In a 2-1 ruling handed down April 23, the BC Court of Appeal has upheld an earlier decision which found that although third party ‘advertising’ provisions of the Election Act violated the Charter, they could still be justified.
The law makes something as simple as putting a handwritten sign in your window during the election period without registering with the authorities an offense, which could result in a year in jail and a $10,000 fine. FIPA has been fighting against this law since 2009, in court since 2012.
Last year a BC Supreme Court judge ruled that although these third party spending provisions did violate the right to freedom of expression under the Charter of Rights and Freedoms, and the violation was not ‘trivial or insubstantial’ as claimed by the government, it could be justified under section 1 of the Charter.
FIPA’s appeal of that decision was earlier this year, and links to our submissions in this case can be found here.
Although the result is not what we were hoping for, there was a strong dissent from Madame Justice Saunders, who stated:
“I have no doubt that the effort required for registration and the nature of the private information required to be disclosed for public record will chill some who otherwise could muster the courage to stick their head over the parapet and publically advocate a view on a public issue. Last, certain members of the community, for reasons of personal security, will not register their addresses in a public record. For people in the circumstances I have described, the mere requirement of registration will be a complete barrier, so that compliance with the legislation will be achieved by diminishing their participation in public discourse during the election period…”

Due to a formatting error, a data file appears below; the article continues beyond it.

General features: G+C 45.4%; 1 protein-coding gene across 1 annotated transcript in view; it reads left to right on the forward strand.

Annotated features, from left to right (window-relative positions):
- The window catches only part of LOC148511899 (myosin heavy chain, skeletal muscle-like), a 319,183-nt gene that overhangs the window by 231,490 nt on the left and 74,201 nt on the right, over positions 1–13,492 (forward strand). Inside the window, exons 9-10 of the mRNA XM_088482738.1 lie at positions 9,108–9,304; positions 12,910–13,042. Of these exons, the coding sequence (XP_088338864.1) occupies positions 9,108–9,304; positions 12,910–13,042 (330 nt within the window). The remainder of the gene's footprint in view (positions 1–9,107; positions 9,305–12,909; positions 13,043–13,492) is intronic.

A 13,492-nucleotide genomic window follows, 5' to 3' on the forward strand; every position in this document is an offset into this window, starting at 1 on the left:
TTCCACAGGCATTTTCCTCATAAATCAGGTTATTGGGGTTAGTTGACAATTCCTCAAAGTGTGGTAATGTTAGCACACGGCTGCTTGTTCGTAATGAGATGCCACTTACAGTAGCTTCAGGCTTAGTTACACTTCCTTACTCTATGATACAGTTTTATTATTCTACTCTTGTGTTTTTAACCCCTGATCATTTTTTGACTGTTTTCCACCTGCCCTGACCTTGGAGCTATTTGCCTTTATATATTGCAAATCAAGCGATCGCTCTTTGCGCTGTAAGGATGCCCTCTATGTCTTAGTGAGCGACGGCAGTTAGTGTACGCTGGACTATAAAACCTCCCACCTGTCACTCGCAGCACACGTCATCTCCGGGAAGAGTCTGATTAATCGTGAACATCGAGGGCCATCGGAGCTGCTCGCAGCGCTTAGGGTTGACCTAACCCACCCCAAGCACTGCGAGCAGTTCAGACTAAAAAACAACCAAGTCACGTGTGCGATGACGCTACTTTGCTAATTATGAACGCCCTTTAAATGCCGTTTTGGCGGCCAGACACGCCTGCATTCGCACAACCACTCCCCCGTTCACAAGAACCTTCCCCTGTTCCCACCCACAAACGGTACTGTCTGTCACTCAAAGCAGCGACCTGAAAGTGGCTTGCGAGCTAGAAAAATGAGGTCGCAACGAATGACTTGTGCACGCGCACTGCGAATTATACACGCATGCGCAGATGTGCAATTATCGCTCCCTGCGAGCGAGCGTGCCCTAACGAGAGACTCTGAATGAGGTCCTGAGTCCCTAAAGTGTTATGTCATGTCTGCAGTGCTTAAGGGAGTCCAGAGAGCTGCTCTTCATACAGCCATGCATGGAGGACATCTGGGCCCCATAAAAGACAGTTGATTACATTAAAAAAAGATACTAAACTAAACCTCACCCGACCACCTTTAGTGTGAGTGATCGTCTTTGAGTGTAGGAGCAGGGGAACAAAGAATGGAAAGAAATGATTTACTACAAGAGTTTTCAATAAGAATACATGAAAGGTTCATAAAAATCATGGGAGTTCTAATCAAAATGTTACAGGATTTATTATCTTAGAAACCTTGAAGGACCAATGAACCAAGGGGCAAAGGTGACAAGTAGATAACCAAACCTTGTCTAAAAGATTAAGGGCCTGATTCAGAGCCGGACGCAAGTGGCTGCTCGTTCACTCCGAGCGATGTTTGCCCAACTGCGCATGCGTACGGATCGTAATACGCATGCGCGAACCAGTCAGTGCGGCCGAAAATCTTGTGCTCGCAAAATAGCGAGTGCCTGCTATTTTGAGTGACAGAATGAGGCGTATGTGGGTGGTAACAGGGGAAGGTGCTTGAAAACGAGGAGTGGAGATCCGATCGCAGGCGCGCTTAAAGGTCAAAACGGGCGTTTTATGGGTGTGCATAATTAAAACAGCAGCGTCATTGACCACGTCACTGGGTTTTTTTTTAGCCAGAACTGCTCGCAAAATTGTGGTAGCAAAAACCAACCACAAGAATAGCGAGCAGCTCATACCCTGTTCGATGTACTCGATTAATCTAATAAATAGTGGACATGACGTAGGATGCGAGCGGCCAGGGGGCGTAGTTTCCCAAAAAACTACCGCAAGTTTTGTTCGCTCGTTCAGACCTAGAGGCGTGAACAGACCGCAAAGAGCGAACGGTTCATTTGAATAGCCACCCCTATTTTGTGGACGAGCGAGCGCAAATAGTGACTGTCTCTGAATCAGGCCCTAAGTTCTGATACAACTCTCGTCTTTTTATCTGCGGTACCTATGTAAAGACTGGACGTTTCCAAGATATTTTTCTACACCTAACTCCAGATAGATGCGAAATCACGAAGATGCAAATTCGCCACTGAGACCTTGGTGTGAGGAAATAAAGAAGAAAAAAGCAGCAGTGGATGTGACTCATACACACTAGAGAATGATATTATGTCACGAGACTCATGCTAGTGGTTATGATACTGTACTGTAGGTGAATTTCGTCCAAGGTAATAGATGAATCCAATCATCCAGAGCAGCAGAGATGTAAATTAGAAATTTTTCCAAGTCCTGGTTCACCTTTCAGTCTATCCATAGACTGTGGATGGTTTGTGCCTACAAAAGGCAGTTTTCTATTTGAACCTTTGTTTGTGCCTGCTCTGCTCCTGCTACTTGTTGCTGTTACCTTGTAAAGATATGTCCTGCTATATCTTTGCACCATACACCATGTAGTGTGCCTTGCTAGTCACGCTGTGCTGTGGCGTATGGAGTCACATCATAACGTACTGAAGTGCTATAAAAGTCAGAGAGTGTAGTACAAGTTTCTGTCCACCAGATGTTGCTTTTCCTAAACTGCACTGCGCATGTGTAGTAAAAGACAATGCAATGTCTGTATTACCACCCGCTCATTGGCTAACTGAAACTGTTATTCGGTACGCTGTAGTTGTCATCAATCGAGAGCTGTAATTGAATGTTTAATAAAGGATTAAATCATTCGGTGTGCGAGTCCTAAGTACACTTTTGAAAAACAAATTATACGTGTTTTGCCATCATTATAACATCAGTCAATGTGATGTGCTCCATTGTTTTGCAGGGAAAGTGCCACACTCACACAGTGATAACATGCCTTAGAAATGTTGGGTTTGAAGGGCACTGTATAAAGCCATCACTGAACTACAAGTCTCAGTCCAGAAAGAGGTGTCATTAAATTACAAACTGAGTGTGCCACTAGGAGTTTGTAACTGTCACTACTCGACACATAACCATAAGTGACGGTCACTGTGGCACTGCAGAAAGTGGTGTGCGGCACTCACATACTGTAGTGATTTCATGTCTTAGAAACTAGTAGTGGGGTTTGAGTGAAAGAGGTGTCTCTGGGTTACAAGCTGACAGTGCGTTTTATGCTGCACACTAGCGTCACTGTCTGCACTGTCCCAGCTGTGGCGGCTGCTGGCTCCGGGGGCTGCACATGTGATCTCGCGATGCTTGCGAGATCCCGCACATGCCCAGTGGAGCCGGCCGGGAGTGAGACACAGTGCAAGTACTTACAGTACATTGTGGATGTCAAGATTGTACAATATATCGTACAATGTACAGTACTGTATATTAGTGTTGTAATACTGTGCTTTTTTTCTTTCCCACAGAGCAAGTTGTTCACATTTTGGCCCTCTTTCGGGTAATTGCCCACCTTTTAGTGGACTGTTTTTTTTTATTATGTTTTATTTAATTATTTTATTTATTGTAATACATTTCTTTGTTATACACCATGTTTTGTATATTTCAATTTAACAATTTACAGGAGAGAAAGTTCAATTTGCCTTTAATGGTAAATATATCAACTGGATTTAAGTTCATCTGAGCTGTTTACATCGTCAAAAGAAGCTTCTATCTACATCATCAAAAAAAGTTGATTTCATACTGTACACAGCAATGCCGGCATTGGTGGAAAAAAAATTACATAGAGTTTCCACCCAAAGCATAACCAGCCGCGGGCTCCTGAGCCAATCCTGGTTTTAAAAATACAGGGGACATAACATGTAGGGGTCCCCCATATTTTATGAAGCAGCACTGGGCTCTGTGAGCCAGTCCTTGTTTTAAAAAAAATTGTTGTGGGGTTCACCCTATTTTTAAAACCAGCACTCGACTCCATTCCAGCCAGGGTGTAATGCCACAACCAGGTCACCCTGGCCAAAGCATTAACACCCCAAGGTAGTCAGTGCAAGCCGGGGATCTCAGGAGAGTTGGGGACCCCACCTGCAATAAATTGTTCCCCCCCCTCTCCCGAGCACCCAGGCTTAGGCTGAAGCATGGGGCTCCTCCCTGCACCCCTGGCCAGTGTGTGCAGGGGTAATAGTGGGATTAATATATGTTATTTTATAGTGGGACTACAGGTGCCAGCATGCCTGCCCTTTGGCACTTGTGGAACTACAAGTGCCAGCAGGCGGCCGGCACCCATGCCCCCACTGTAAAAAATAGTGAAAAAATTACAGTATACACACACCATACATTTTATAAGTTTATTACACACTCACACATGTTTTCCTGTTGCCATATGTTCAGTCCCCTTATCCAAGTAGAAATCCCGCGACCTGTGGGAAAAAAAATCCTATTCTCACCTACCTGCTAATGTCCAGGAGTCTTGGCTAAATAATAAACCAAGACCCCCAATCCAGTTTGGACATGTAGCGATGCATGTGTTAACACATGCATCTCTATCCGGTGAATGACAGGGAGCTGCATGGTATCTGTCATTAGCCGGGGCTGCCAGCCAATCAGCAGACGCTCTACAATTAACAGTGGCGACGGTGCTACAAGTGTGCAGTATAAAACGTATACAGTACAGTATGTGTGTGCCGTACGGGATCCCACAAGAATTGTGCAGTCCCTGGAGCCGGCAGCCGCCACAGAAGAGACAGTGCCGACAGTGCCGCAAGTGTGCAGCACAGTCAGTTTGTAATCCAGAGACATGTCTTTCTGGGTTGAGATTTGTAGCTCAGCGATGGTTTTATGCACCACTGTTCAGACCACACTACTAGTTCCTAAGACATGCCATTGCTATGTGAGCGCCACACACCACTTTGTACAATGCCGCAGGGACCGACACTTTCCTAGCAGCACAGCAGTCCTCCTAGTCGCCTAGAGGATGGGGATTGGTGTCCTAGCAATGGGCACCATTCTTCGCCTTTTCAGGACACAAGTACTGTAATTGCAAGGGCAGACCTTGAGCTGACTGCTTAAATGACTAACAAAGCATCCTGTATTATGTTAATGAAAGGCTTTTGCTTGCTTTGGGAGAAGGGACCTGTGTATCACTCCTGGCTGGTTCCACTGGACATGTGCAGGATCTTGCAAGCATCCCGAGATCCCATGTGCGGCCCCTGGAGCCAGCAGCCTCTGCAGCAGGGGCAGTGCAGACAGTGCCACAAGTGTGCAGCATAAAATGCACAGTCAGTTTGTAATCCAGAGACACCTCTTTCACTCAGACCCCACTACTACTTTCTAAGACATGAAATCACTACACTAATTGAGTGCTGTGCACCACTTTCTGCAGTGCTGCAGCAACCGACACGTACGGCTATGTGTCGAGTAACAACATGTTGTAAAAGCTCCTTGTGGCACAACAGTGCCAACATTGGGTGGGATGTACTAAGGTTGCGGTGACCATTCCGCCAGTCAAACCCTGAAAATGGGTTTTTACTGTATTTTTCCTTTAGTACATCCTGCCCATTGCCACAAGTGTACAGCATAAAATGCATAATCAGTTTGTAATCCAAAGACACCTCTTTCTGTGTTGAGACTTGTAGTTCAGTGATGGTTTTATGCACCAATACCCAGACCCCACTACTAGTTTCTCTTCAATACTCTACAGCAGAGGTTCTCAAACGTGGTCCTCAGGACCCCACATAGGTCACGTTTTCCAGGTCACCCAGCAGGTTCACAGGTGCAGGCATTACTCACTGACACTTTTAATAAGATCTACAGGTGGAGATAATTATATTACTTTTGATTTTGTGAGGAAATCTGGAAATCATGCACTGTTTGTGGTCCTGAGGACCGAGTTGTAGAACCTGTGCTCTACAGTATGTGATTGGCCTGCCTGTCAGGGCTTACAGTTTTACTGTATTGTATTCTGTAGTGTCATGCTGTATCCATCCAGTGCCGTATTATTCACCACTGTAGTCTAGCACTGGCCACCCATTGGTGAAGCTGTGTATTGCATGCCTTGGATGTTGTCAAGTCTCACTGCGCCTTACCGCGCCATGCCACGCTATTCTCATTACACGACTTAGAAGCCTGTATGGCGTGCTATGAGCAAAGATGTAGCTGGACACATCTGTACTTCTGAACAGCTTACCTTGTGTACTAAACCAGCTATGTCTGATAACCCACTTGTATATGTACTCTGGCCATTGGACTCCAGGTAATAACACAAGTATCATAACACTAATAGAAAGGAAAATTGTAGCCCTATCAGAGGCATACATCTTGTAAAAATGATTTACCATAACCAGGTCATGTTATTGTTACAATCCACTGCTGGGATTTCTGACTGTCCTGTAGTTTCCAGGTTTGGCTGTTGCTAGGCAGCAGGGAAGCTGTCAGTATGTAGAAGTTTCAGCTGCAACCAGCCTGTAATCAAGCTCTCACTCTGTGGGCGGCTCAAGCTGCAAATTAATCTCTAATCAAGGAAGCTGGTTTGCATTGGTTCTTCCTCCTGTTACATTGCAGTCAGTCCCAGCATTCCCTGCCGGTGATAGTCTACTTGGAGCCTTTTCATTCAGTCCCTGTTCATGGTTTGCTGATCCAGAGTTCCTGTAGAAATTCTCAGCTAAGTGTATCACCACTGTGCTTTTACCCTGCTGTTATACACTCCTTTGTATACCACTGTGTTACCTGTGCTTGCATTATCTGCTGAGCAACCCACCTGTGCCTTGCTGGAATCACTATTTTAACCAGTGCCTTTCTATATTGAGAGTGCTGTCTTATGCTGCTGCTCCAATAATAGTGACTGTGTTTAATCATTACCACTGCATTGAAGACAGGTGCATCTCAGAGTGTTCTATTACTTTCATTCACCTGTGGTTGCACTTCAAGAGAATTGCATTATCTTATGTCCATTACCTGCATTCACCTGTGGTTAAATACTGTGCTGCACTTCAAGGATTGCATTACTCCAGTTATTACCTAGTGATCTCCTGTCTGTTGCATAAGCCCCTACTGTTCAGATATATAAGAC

The two judges in the majority said they would not interfere with the decision, and took a different view of the importance of registration before being allowed to speak.
“Given the insubstantial burden it places on third parties during an election period, I conclude that it falls within the “zone of discretion” that should be accorded to the Legislature in promoting equality of participation and influence among the proponents of political views and furthering the other objectives found to be pressing and substantial in Libman and Harper.”
Of course the legislature can amend bad laws like this one, and conveniently enough, Bill 20, which amends the Election Act is now at First Reading.
The BC government should bring in amendments to put an end to this absolute ban on unregistered freedom of expression during elections. No other jurisdiction in Canada has this type of total ban on unregistered speech. If the BC government thinks this ban is a good idea, they should be up front and explain why.
FIPA would like to thank lawyers Sean Hern and Alison Latimer of Farris Vaughan for their continued pro bono representation in this matter.